Dad was crushed. I was disappointed, for I had really wanted them to get back together. I'll say this for Dad: when he loved a woman, he loved her forever. He was still trying to win Mom back when he died in 1974.
When Mom finally divorced my father, I elected to live with Dad. Mom wasn't too keen on my decision, but I felt Dad needed one of us, that he shouldn't have to live alone, and I persuaded her. Dad was grateful and pleased. I have never regretted the decision, although Dad probably did.
Life with Father was a whole different ball game. I spent a lot of time in some of New York's finest saloons. Businessmen, I learned, not only enjoy three-martini lunches, but they belt out a lot of boilermaker brunches and whack out scores of scotch and soda dinners. Politicians, I also noted quickly, had a better grasp of world affairs and a looser lid on their pork barrels when they were attached to a bourbon on the rocks. Dad did a lot of his business dealing and a goodly amount of his political maneuvering close to a bar, with me waiting nearby. My father's drinking habits alarmed me at first. I didn't think he was an alcoholic, but he was a two-fisted drinker and I worried that he had a drinking problem. Still, I never saw him drunk although he drank constantly and after a while I assumed he was immune to the juice.
I was fascinated by my dad's associates, friends and acquaintances. They ranged the gamut of the Bronx's social stratum: ward heelers, cops, union bosses, business executives, truckers, contractors, stock brokers, clerks, cabbies and promoters. The whole smear. Some were right out of the pages of Damon Runyon.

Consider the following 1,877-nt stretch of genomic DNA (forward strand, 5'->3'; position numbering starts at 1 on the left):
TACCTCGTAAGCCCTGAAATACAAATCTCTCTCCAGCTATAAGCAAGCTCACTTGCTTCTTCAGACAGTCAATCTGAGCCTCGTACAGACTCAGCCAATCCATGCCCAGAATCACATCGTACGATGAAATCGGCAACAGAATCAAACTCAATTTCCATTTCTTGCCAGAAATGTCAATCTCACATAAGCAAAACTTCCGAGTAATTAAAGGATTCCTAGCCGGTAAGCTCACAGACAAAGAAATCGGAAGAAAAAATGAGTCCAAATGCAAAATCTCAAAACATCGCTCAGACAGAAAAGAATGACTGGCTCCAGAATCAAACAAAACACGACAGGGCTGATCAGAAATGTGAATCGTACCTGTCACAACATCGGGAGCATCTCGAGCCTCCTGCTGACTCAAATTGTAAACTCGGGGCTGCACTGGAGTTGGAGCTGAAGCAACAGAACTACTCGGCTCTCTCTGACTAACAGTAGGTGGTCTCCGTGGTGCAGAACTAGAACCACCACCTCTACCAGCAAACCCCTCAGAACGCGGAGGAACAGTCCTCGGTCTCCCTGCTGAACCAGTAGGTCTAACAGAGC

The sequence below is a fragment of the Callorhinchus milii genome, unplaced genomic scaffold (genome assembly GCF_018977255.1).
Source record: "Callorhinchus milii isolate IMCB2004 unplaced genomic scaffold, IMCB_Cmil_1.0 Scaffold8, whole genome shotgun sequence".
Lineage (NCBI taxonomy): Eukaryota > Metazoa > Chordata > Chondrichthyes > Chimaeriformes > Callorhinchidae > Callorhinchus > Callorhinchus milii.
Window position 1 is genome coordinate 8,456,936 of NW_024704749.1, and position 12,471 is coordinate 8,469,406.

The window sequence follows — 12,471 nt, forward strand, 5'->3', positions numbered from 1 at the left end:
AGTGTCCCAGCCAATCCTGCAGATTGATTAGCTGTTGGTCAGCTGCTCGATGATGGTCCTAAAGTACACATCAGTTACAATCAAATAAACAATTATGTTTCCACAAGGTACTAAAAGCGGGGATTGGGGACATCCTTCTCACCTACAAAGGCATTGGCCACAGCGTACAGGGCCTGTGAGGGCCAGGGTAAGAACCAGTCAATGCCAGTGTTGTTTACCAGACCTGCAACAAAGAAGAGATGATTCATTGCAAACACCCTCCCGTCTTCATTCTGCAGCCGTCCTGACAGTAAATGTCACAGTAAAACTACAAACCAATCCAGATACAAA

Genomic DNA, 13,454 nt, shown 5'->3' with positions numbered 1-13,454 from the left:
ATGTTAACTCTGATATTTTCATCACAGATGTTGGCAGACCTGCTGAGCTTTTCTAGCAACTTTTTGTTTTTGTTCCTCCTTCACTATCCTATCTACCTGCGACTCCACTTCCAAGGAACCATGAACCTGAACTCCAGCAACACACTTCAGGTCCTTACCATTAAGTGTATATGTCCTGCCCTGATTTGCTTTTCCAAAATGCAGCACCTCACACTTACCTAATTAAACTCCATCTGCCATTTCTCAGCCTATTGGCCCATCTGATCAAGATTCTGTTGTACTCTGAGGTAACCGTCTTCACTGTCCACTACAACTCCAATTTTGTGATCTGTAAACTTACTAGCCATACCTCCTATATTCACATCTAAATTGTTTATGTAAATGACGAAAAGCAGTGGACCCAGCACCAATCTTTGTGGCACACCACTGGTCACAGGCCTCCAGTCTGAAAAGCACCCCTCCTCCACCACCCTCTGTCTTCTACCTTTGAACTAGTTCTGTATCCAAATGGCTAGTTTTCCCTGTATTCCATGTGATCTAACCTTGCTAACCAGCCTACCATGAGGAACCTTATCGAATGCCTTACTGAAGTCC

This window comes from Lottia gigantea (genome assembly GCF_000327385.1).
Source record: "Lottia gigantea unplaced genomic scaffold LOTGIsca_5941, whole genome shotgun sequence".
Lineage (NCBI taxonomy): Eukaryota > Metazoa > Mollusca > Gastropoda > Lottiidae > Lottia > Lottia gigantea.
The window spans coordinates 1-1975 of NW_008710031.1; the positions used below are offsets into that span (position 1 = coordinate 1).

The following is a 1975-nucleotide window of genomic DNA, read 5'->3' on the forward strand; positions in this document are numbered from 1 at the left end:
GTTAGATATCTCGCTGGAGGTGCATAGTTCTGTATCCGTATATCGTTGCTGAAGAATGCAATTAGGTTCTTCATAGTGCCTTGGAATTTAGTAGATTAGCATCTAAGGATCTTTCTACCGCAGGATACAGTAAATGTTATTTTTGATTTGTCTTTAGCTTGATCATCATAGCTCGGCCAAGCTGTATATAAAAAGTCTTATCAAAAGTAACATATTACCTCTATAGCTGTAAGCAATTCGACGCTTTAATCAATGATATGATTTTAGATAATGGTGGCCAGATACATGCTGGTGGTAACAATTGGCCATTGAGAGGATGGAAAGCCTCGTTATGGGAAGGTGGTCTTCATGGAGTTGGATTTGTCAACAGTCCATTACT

After hanging out with Dad for six months, I was street-wise and about five-eighths smart, which is not exactly the kind of education Dad had in mind for me, but it's the kind you get in sauce parlors.
Dad had a lot of political clout. I learned this when I started playing hookey from school and running with some loose-end kids from my neighborhood. They weren't gang members or anything like that. They weren't into anything really heavy. They were just guys with a screwed-up family situation, trying to get attention from someone, if only the truant officer. Maybe that's why I started hanging out with them. Perhaps I was seeking attention myself. I did want my parents together again, and I had vague notions at the time that if I acted like a juvenile delinquent, it might provide a common ground for a reconciliation.
I wasn't too good as a juvenile delinquent. Most of the time I felt plain foolish, swiping candy and slipping into movies. I was much more mature than my companions, and much bigger. At fifteen I was physically grown, six feet and 170 pounds, and I guess we got away with a lot of minor mischief because people who saw us abroad thought I was a teacher shepherding some students or a big brother looking out for the younger crowd. I sometimes felt that way myself, and I was often irritated at their childishness.
What bothered me most was their lack of style. I learned early that class is universally admired. Almost any fault, sin or crime is considered more leniently if there's a touch of class involved.
These kids couldn't even boost a car with any finesse. The first set of wheels they lifted, they came by to pick me up, and we weren't a mile from my house when a squad car pulled us over. The jerks had taken the car from a driveway while the owner was watering his lawn. We all ended up in the Juvenile Hilton.
Dad not only got me out, but he had all mention of my part in the incident erased from the records. It was a bit of ward-heeling wizardry that was to cost a lot of cops a lot of sleep in future years. Even an elephant is easier to find if you can pick up his trail at the start of the hunt.
Excerpted from Catch Me If You Can by Frank Abagnale, Jr. with Stan Redding Copyright© 2000 by Frank Abagnale, Jr. with Stan Redding. Excerpted by permission of Broadway, a division of Random House, Inc. All rights reserved. No part of this excerpt may be reproduced or reprinted without permission in writing from the publisher.
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The Angel of Losses
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